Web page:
My 30-hour Travel Nightmare
A horror story by Farrah Rochon
(Farrah Rochon is a best-selling romance writer and, I am proud to say, a friend of mine. She is also a US citizen, born and bred, and I am appalled at the treatment she was subjected to in Israel!!!)
It all started at the first security checkpoint at Ben Gurion Airport in Tel Aviv. It was 2:30am and all I wanted was a hot cup of coffee and a comfortable seat on my 5:20am flight. When the security person took my passport and asked if I knew the origin of my first name, I didn’t think anything of it when I answered “I know it’s Arabic.”
His answer: “Yes. It is.”
He asked what my aunt and I were carrying, and asked if anyone had given us anything to carry. Then he asked if I had weapons or a bomb. 😳 I thought it was a joke (umm...I would soon learn that they don’t joke about things like that at this particular airport).
The first security guy let us through and off we went. I foolishly thought that was the end of it. Until we made it to the second checkpoint. My aunt was allowed to go straight to the security check, but I was asked to follow a guard to another area. I watched while one of them took my passport and walked away, and wondered if maybe I should have just told that first guy that I was named after Farrah Fawcett.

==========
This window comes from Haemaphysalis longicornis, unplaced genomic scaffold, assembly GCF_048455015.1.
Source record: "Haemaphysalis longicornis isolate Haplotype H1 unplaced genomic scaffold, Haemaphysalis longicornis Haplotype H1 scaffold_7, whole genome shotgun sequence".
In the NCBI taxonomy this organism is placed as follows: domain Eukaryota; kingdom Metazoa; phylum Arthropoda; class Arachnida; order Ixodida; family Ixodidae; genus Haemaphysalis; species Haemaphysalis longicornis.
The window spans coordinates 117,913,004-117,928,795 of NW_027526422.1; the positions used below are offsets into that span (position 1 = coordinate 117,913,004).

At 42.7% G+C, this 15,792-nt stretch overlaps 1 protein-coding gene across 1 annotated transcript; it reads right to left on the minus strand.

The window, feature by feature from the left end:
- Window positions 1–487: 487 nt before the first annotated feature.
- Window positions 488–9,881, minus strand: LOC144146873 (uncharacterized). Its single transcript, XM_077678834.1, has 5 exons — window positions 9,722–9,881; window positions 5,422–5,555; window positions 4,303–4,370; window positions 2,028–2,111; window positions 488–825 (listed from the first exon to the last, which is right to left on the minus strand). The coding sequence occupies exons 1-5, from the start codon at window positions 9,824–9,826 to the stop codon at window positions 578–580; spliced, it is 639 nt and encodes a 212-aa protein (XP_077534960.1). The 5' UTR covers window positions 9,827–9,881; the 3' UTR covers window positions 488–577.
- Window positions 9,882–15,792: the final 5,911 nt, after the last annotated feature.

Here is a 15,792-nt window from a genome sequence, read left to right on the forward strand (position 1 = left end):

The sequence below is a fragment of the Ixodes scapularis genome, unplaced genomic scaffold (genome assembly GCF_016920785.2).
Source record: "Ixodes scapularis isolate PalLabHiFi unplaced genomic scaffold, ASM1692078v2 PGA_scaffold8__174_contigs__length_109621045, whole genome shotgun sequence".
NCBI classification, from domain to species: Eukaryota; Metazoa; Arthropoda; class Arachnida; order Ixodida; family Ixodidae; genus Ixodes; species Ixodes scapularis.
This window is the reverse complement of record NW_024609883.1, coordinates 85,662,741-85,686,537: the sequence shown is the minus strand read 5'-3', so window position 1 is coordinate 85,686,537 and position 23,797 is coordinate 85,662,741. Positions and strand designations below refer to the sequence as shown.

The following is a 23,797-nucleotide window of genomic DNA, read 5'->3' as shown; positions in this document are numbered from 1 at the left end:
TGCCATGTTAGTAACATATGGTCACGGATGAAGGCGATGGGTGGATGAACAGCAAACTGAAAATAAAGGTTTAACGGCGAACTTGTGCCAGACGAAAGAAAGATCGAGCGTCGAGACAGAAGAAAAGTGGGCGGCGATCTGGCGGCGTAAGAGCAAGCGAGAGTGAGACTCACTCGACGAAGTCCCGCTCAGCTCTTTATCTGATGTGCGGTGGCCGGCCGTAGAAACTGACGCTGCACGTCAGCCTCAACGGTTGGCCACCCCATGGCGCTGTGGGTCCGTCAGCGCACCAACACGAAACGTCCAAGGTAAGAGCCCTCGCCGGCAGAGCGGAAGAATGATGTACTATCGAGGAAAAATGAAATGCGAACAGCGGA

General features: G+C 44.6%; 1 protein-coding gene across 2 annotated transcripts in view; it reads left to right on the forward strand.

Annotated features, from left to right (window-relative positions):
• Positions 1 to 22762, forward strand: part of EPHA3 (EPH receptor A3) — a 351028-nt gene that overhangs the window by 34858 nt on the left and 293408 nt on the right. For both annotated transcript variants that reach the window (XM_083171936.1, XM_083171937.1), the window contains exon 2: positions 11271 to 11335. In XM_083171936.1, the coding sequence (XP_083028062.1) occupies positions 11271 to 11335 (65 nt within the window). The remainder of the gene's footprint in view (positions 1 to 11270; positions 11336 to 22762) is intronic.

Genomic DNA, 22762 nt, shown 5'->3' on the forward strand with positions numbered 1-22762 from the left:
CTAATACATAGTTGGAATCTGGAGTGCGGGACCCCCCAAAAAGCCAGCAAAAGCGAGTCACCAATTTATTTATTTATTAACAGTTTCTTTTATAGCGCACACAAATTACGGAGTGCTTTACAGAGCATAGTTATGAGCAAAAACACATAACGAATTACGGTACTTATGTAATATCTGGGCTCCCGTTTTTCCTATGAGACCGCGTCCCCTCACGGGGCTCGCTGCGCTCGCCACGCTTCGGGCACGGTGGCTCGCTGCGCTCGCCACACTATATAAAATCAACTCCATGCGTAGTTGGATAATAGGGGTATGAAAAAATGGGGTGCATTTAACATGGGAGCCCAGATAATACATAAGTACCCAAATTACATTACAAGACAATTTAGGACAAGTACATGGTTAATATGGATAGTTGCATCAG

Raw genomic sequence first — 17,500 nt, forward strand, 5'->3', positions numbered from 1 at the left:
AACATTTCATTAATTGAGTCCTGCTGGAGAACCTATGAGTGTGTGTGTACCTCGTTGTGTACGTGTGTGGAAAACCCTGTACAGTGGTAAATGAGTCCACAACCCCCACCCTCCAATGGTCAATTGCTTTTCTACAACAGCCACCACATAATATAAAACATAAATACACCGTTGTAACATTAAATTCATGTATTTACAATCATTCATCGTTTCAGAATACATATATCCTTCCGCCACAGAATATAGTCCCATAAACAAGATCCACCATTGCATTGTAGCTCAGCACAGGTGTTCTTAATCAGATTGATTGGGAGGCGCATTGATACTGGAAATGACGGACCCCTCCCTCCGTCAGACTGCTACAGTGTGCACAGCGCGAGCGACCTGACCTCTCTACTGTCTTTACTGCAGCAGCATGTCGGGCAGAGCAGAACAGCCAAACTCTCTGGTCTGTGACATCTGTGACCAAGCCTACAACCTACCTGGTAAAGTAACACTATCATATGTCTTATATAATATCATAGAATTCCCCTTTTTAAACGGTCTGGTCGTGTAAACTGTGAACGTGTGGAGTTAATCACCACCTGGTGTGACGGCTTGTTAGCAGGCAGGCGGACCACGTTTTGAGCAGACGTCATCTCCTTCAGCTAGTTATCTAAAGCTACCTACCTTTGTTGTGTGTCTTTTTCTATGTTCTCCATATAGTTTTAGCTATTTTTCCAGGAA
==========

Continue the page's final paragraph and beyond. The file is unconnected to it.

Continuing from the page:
This was the start of my 30-minute firsthand experience with Israeli security. Every single object in my carry-on and purse were swiped for residue. Everything. Phone and Kindle taken out of the case. Dirty underwear was swiped. My pack of TicTac’s? Swiped for bomb residue. I even thanked them for finding a flash drive I thought I’d lost. At one point there were four people going through my stuff.
Then came the body search. I went through an X-ray machine several times before I was brought into another room with two female security guards. They proceeded to check every single inch of my clothing. They methodically checked every seam. They even made me remove the band-aid on the bottom of my foot from a cut I got at the Dead Sea (more on that later) so they could make sure there was nothing in there. Twice more I was asked if I had plans to bomb the aircraft, or if anyone had given me a bomb.
Finally, after nearly a half-hour, I was allowed to leave. This entire time my poor Aunt Cathy had no idea what was going on.
I thought everything was over after we left Tel Aviv, but learned that my passport had been flagged when, yet again, I had to go through an extra security check in Zurich, Switzerland.
Thankfully, after that long flight, we made it to the States. But we were an hour behind because the plane had to be de-iced in Switzerland. We’d already had a short amount of time to get from Miami airport to Fort Lauderdale, and knew there was no way we’d make our flight home to New Orleans. But God takes care of children and fools (not sure which one I am), and we were able to buy another ticket on another airline and fly directly out of Miami.
This was a good thing because, by this point, I was in so much pain I could barely walk. Remember that cut I mentioned? Things had become much worse. What started as (what I thought was) a little cut on a piece of salt or a rock at the Dead Sea turned out to be a nice gash on the bottom of my foot. When I woke up this morning, I could barely walk. I immediately went to the Urgent Care Clinic and they immediately sent me to the ER.
One tetanus shot and wound irrigation later, and I’m finally home. Still in pain, but I have antibiotics, pain meds and one wild, crazy story to tell.